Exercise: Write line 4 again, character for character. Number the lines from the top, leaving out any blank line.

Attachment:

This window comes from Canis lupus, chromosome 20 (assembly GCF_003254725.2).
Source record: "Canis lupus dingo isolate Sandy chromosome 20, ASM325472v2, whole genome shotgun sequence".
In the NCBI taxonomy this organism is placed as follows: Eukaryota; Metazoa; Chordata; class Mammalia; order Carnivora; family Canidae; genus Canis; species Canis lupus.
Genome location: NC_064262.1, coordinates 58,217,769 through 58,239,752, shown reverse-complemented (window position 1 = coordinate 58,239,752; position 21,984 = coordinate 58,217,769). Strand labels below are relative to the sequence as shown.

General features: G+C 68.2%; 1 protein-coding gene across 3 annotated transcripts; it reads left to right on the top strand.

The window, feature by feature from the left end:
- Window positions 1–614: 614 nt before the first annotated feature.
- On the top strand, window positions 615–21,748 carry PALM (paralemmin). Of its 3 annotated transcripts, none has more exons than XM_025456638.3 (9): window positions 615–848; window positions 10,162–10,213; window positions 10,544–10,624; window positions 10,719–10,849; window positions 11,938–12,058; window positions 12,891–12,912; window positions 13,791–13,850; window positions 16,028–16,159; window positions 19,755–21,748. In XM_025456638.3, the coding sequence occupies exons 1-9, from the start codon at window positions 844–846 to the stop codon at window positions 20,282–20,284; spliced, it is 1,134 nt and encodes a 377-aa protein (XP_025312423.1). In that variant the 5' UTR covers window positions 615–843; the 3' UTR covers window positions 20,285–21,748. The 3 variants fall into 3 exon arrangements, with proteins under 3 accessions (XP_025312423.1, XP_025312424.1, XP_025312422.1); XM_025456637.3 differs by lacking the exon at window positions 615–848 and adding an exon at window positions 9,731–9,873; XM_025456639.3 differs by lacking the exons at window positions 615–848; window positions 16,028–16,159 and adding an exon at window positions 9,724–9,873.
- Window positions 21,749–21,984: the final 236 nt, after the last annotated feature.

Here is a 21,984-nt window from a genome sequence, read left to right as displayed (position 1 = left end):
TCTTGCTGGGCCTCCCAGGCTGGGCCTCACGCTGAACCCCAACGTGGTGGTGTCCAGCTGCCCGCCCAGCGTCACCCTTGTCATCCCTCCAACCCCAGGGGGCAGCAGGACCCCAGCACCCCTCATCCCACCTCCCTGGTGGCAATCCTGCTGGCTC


Genome location: NC_064262.1, coordinates 58,217,769 through 58,239,752, shown reverse-complemented (window position 1 = coordinate 58,239,752; position 21,984 = coordinate 58,217,769). Strand labels below are relative to the sequence as shown.